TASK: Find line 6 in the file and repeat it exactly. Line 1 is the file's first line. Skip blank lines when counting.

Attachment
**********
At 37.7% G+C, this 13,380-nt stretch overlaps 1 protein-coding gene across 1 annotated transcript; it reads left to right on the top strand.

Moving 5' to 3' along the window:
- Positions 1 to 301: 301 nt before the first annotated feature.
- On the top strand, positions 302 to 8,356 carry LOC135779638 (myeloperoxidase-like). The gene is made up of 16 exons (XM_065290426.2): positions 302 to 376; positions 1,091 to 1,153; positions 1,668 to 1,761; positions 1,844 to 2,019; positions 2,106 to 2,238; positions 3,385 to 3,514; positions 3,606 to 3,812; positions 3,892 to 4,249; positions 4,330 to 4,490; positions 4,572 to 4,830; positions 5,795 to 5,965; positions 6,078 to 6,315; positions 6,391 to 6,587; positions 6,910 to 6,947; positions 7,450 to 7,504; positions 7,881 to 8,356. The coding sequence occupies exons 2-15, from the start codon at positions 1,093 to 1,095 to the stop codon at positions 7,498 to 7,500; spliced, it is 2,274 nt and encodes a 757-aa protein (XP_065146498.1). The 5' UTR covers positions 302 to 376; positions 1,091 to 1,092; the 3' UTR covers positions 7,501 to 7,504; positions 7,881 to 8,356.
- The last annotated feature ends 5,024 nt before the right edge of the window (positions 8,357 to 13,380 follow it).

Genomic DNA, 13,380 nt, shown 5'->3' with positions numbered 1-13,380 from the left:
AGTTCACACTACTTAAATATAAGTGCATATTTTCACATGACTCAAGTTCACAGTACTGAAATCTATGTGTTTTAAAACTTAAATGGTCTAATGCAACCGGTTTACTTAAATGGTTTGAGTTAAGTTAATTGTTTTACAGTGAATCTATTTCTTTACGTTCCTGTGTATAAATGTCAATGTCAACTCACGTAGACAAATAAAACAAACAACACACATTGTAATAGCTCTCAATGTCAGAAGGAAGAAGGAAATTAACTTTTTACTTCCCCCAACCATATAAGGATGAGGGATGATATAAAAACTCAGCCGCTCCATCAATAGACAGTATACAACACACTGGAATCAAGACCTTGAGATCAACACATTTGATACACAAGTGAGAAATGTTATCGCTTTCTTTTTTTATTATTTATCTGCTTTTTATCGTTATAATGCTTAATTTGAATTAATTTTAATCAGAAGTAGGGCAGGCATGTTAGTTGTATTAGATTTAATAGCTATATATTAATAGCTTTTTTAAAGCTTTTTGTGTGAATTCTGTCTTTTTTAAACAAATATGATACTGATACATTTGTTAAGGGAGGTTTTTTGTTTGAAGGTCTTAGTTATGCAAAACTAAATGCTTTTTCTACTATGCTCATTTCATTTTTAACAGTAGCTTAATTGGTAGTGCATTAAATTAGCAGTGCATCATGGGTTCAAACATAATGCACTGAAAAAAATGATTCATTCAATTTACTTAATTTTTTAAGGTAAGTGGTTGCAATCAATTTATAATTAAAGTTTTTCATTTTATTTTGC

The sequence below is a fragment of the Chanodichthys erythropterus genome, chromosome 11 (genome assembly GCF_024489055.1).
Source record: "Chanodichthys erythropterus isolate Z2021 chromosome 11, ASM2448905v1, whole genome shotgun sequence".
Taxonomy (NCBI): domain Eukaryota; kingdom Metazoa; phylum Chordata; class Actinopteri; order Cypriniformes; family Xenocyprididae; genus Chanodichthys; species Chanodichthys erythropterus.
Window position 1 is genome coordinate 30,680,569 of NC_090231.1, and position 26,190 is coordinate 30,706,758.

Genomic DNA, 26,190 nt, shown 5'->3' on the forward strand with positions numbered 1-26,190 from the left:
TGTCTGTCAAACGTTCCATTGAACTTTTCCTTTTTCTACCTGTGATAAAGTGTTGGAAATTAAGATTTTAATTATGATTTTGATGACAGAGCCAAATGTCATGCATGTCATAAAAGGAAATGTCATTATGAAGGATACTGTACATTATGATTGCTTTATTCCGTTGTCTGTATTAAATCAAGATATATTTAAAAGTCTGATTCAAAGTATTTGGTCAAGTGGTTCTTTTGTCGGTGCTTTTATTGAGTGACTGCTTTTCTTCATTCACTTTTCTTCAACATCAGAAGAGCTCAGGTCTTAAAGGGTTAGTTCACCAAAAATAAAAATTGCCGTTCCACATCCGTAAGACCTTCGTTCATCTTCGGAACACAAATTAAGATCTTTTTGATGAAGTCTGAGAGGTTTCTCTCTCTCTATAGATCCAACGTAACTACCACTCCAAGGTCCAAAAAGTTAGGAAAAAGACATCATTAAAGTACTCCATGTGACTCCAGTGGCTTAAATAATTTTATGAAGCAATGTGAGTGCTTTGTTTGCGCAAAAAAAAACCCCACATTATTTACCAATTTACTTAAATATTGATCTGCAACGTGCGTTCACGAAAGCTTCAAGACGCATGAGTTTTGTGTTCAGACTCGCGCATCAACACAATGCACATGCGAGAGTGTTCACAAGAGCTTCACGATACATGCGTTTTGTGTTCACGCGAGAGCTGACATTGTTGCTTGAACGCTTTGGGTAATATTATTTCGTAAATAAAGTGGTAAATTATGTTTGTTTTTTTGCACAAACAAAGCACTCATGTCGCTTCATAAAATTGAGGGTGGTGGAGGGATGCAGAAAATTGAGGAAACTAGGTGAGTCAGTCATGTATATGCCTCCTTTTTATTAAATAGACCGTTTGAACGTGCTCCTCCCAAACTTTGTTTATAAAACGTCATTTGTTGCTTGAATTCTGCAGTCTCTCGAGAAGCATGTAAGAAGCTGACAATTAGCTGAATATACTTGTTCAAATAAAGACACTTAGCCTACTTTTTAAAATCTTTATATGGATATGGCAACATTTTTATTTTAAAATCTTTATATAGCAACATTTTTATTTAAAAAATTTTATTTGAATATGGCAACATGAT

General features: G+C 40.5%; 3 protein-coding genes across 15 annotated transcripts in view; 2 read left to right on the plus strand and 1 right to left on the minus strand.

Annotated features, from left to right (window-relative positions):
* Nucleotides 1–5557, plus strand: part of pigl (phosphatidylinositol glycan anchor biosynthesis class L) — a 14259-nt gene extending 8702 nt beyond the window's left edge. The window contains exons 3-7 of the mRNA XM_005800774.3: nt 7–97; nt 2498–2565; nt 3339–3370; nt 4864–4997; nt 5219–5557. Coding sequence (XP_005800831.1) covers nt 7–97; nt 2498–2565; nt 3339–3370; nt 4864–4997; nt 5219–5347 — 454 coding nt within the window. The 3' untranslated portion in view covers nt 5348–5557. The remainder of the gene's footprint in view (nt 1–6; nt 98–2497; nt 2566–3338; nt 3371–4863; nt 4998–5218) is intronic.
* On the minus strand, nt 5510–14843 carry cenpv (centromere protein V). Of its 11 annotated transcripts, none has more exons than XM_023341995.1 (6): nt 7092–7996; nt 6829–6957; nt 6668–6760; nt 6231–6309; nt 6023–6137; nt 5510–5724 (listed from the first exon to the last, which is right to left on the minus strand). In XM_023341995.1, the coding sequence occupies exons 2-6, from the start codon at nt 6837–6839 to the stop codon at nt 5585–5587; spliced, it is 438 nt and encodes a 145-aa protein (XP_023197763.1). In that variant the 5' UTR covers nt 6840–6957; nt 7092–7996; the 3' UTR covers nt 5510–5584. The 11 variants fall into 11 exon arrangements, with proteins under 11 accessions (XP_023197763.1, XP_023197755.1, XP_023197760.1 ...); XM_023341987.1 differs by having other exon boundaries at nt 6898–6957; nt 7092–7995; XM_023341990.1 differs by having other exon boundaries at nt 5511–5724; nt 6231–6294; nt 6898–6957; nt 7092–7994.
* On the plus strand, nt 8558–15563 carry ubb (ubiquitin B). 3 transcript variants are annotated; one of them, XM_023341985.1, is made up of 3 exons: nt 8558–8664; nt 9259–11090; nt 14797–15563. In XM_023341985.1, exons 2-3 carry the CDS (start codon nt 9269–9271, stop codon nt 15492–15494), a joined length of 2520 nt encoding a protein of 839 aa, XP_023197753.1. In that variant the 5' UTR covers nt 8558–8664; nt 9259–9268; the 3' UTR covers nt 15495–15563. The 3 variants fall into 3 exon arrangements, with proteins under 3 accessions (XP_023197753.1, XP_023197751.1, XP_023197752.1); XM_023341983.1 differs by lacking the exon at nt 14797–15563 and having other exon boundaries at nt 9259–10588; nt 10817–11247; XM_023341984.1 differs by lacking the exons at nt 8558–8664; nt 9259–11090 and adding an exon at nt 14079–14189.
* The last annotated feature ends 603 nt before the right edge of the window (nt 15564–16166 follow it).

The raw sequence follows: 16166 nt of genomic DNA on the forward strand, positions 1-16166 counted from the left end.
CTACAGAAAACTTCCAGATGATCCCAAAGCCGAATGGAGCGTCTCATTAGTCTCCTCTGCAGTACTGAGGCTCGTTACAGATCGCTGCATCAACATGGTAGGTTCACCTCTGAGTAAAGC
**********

Genomic DNA, 13,380 nt, shown 5'->3' with positions numbered 1-13,380 from the left: